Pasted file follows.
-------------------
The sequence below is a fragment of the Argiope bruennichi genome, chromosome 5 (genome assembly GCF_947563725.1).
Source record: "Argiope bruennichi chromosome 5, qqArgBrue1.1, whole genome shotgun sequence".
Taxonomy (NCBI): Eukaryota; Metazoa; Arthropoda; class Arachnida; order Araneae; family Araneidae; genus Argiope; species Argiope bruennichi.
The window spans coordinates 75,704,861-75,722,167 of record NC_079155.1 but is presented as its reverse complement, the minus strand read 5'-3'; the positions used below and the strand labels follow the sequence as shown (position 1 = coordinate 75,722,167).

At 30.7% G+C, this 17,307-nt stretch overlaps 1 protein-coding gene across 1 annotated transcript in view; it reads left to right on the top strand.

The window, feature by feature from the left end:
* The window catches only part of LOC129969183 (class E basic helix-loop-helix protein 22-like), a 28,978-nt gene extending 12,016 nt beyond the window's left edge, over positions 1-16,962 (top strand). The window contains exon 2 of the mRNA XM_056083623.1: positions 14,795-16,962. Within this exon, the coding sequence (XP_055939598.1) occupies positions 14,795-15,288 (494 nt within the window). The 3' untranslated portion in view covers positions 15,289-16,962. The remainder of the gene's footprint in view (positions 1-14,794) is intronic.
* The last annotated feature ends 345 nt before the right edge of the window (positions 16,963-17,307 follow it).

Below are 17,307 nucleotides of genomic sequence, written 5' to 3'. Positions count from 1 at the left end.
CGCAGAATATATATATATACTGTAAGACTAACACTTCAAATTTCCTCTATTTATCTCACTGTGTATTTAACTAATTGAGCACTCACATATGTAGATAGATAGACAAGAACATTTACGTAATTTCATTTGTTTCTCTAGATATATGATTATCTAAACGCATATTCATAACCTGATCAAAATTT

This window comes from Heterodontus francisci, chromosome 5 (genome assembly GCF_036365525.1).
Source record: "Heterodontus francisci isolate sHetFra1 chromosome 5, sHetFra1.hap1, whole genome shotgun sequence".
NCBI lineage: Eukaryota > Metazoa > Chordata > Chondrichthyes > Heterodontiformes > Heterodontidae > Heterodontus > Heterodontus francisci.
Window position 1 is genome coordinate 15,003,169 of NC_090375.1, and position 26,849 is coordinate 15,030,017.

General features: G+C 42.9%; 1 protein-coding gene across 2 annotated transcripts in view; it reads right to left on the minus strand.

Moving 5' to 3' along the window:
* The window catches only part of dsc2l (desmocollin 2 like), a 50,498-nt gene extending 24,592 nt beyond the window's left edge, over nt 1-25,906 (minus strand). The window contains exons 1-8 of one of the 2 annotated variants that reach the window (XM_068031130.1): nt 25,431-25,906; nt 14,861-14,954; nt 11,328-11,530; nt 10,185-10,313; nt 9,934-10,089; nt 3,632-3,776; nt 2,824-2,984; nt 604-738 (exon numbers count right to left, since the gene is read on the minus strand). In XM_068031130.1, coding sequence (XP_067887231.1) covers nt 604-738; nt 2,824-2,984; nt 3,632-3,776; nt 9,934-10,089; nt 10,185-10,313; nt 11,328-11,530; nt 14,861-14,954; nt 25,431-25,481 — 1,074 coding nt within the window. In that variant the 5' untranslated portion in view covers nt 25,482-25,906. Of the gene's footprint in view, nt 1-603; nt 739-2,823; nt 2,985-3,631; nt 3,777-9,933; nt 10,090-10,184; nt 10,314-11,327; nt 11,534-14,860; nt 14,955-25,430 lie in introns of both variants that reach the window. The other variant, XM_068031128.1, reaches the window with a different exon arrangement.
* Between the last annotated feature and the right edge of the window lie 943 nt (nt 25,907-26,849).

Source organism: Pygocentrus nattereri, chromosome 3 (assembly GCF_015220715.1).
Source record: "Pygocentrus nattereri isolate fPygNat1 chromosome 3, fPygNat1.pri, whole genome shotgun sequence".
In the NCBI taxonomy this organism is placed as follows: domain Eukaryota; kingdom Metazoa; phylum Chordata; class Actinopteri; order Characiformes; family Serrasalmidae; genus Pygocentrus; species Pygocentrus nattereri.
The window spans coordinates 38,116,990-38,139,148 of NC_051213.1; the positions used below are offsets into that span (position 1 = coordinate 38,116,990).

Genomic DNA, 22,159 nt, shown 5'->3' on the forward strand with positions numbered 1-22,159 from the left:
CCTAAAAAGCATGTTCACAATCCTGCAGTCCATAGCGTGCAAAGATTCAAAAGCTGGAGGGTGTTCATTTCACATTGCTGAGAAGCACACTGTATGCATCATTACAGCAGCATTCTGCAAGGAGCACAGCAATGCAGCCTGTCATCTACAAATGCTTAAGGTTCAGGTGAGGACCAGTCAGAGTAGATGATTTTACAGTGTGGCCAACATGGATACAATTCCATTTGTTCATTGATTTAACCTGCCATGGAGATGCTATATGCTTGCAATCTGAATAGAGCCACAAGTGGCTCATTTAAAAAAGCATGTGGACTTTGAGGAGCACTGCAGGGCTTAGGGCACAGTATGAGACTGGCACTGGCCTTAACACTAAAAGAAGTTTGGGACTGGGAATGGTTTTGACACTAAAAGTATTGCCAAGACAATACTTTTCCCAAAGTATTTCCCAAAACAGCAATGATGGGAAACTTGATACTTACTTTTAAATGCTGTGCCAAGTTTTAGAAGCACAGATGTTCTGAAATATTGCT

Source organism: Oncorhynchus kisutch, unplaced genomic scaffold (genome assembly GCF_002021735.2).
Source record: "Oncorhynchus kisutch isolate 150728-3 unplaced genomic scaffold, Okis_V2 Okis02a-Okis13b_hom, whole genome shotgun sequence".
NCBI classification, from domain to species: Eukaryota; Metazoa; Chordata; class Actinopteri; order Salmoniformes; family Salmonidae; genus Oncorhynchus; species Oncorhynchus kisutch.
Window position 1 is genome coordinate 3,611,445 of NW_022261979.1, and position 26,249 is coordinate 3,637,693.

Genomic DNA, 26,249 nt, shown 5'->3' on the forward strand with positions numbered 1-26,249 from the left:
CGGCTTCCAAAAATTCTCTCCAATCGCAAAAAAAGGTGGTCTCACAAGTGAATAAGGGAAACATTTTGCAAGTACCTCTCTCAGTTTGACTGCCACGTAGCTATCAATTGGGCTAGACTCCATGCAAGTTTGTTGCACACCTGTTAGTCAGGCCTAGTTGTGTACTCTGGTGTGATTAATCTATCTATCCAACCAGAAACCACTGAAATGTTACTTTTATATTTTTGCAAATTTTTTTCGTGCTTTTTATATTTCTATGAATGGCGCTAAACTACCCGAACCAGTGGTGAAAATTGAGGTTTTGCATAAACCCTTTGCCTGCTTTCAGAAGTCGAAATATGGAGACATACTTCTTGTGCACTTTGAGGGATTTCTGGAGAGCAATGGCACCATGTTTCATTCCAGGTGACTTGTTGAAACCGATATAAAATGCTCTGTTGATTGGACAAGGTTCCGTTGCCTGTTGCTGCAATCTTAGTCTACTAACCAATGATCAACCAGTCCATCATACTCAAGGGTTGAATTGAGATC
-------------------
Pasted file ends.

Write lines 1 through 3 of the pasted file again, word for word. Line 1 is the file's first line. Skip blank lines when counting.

The sequence below is a fragment of the Argiope bruennichi genome, chromosome 5 (genome assembly GCF_947563725.1).
Source record: "Argiope bruennichi chromosome 5, qqArgBrue1.1, whole genome shotgun sequence".
Taxonomy (NCBI): Eukaryota; Metazoa; Arthropoda; class Arachnida; order Araneae; family Araneidae; genus Argiope; species Argiope bruennichi.